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Mammoth die-off

19 June 2012

At www.phenomenica.com/2012/06/mammoth-graveyard-uncovered-in-serbia/ is just the latest report on the discovery of mammoth remains from around the northern hemisphere – this time in Serbia. They are regularly encountered in the UK during construction work – and just as regularly not reported to the authorities. The same thing goes on everywhere. Geologists and Paleontologists poking around slows down commercial enterprise, whether a housing scheme or major road building. Only the odd discovery is reported to the local museum, council, or relevant government department. Even a hundred years ago construction bosses would not have favoured reporting such finds. For example, lots of stuff was found when the railways were being built – especially in cuttings through hills and elevations, and the same must be true of road construction – but is rarely reported unless the archaeologists and geologists have access to the routes beforehand. Lots of mammoth remains came to light after people died and their heirs found the odd tusk collected by a site worker – or sold on to a collector.

At www.grahamkendall.net/Unsorted_files-2/A312-Frozen_Mammoths.txt there is a 29 page essay on frozen mammoths and mammoth remains elsewhere. Did you know that oilmen, drilling at Prudhoe Bay in the high Arctic, found an assemblage of trees between 1100 and 1700 feet down – 600 feet of fossil trees and vegetation. Presumably they accumulated on more than one occasion. Did you know muck covers one seventh of the land surface surrounding the Arctic Ocean – I don't know if this is true but if it is that is remarkable. This is basically a treeless and very flat environment – so where did all the muck come from? Russian scientists are reputed to have drilled 4000 feet down and not reached the bottom of a muck deposit. Islands in the Arctic Ocean appear to be made out of bones – not just of mammoths but all kinds of herbivores of the Ice Ages, and their predators.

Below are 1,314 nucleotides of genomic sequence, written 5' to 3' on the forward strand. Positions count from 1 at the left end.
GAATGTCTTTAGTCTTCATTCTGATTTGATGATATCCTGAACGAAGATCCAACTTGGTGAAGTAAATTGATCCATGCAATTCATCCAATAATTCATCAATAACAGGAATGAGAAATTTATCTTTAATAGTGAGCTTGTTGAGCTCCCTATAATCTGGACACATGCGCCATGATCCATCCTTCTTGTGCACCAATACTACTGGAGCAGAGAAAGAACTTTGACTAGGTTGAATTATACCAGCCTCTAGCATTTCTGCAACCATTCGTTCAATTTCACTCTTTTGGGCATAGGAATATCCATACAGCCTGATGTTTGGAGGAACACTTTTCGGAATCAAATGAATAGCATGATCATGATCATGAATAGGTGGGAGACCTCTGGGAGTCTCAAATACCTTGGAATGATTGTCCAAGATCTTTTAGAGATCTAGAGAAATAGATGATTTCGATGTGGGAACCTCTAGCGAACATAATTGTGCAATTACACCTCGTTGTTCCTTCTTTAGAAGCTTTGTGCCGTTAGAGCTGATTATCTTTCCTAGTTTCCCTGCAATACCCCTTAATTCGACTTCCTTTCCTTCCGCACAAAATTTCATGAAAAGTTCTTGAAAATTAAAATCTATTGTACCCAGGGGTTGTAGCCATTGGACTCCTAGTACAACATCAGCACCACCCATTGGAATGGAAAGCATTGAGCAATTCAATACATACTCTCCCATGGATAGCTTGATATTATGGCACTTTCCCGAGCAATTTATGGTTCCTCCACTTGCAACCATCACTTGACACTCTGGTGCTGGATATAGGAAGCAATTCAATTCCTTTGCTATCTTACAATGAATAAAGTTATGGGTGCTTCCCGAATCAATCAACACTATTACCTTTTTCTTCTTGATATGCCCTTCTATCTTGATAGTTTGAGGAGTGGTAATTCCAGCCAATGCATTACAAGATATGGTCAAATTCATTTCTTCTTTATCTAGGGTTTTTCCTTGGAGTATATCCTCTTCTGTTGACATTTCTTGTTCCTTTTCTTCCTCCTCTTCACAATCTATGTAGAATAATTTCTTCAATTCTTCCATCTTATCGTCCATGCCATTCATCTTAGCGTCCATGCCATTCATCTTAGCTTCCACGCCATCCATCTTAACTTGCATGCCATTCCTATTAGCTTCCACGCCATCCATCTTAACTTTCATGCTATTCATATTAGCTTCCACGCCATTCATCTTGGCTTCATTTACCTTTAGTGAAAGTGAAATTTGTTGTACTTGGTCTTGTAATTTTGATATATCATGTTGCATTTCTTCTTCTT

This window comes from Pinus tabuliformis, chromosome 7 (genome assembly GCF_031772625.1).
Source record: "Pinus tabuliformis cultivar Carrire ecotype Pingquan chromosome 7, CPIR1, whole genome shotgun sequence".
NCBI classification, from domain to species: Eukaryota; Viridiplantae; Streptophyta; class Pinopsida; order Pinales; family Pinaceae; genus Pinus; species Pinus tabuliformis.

The link to this piece was in the comments section of a climate discussion. I wasn't going to bother looking at it but a little later another commenter advised people 'not to believe a word of it' and my curiosity got the better. Why would a 'defender of the faith' not want people to read something? It must mean it contains evidence they found embarrassing – and indeed, it does. I advise everyone to dip their toes into what appears to be a Creationist web site with a long list of articles on different subjects. The author appears to have done his homework. That is all I can say. A curtain of mist has been drawn across the demise of the mammoths. The consensus view is that there is not a lot worth looking at – they clearly died at different times and not in one single die-off event. Hence, there was no massive catastrophic event, or polar shift, as they were clearly in decline – only a remnant surviving into the Bolling-Allerod warming when they were subsequently snuffed out by the Younger Dryas cooling event. A sort of clever tactic of the uniformitarians and consensus defenders of the faith is to use that fact to debunk the Younger Dryas boundary event people – but the YDB people do not actually claim anything of the sort. Its a red herring put in there to persuade the uncommitted and reassure the faithful. In fact, the repetitive use of this meme, mammoths died out on multiple occasions, is quite useful from a catastrophist viewpoint as it allows us to look at the real evidence. It may suit uniformitarians to ignore the evidence in the ground – and concentrate on the inconsequential element. There is a concerted effort not to see catastrophism – at any cost. What they do is to concentrate on one or two mammoths and treat the issue from an individual angle, not as a collective issue. There are hundreds of thousands of mammoth remains, preserved in the Arctic and found almost everywhere from the North Sea to the Chukchi peninsular, Alaska, and across the US from Iowa to Wyoming, from Oregon to Wisconsin. It is no wonder that Creationists find them a fertile fact of life to disparage uniformitarian skulduggery. Mammoths caught the public imagination – and still do. However, if you read the consensus version of events you would think only the odd mammoth carcass had been dug up. Okay, complete carcasses may be rare but remains of mammoth with soft parts intact is common. Remains of mammoth without soft parts attached are colossal in scale – completely numberless. However, they do not originate from a single catastrophic event – that is obvious. A variety of dates are in order. Indeed, as with temperature rise and fall in the Late Pleistocene, we actually have evidence of repeated catastrophic incidents, something they don't want you to consider – and something that is not properly addressed in the debate about the Younger Dryas boundary event. There was no massive catastrophic event. Instead, the evidence suggests a series of events – consistent with the Clube and Napier theory and consistent with the Firestone, West and Warwick-Smith book, The Cycle of Cosmic Catastrophes. 

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